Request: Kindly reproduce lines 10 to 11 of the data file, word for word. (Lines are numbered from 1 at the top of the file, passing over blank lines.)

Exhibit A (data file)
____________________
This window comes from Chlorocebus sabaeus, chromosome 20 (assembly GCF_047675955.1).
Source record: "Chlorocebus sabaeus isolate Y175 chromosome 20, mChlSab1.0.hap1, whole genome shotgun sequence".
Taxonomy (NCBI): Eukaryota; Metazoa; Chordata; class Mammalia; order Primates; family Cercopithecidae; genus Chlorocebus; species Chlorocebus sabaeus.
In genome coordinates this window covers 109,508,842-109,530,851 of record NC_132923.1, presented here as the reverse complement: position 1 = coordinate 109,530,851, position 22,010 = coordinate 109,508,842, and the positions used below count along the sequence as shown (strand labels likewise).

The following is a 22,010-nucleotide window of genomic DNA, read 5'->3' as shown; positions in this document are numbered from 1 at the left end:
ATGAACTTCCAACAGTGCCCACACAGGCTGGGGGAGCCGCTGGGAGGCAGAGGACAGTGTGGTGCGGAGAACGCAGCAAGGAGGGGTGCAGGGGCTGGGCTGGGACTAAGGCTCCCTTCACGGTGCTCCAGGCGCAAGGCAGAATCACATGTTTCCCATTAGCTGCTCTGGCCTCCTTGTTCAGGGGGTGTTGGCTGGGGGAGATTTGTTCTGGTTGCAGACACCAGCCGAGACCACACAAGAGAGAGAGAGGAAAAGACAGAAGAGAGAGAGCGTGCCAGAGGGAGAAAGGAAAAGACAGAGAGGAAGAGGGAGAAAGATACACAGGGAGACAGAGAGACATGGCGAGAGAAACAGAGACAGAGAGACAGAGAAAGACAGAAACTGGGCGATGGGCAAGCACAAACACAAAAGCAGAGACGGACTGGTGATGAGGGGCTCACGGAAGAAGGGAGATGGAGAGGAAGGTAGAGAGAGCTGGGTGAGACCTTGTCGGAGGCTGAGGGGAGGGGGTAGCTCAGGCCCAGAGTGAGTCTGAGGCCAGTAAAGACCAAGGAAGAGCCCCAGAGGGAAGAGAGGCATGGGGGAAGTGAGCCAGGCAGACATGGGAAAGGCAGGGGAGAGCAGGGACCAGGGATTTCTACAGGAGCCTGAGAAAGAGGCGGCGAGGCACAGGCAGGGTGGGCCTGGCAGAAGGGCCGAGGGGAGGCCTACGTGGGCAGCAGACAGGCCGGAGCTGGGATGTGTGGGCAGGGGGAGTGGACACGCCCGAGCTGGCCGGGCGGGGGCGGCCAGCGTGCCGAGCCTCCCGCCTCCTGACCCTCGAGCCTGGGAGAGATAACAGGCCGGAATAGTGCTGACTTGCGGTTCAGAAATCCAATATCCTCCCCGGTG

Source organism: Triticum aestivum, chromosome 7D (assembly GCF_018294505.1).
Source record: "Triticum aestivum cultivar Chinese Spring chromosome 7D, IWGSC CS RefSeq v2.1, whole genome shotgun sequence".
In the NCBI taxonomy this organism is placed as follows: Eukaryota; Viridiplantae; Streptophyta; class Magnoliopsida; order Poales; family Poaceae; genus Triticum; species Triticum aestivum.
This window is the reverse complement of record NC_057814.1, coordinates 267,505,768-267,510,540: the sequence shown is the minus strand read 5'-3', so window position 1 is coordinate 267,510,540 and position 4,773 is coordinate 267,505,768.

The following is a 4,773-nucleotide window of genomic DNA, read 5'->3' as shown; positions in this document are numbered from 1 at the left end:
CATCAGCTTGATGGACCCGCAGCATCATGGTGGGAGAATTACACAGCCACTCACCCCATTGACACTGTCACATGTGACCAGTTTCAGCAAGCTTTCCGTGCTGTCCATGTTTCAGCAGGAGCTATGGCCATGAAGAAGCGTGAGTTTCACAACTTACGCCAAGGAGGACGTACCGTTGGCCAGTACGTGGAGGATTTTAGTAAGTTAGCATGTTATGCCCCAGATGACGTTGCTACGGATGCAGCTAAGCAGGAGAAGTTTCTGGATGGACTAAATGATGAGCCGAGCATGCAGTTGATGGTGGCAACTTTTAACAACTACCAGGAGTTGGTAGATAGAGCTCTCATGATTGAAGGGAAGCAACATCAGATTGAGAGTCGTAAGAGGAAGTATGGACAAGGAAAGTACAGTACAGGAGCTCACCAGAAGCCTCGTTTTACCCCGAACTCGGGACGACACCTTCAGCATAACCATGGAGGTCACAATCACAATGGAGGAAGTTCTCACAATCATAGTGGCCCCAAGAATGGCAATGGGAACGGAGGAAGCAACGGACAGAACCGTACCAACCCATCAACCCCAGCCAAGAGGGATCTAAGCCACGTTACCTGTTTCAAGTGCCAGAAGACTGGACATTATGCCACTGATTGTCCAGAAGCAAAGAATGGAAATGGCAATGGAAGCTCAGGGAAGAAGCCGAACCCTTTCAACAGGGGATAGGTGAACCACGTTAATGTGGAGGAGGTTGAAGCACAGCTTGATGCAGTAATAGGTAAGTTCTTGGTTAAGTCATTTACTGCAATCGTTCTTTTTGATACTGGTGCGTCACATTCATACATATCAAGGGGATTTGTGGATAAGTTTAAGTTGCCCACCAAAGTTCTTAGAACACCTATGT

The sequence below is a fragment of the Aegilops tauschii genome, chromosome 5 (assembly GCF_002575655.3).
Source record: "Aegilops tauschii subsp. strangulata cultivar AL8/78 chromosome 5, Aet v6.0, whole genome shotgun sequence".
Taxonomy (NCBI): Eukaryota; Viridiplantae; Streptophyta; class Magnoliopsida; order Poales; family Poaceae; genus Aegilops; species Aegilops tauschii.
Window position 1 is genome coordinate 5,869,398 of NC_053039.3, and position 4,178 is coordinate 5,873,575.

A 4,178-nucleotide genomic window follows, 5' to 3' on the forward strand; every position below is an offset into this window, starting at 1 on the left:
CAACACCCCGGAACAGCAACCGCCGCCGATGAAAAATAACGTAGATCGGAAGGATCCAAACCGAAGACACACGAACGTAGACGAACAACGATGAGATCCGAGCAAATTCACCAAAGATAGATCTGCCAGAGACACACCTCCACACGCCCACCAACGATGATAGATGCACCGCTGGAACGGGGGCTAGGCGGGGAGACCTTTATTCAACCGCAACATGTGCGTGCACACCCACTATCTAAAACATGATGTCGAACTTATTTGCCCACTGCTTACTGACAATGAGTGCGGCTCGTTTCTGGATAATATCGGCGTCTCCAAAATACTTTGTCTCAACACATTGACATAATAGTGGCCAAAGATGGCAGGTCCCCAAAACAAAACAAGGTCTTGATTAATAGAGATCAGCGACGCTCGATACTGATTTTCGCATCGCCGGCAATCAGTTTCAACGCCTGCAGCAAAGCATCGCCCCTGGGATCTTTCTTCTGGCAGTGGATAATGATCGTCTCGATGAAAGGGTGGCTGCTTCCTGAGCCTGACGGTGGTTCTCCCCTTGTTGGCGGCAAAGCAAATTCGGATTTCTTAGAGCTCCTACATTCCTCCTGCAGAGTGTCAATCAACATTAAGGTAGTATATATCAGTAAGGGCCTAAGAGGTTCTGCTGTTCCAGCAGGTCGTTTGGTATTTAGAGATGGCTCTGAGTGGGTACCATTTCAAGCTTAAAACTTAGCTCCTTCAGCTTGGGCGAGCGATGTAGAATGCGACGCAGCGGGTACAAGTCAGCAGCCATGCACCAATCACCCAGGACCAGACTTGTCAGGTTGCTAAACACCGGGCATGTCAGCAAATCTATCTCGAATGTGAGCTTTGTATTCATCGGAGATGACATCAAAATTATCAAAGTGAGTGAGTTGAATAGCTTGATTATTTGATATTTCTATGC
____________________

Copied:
This window is the reverse complement of record NC_057814.1, coordinates 267,505,768-267,510,540: the sequence shown is the minus strand read 5'-3', so window position 1 is coordinate 267,510,540 and position 4,773 is coordinate 267,505,768.

The following is a 4,773-nucleotide window of genomic DNA, read 5'->3' as shown; positions in this document are numbered from 1 at the left end: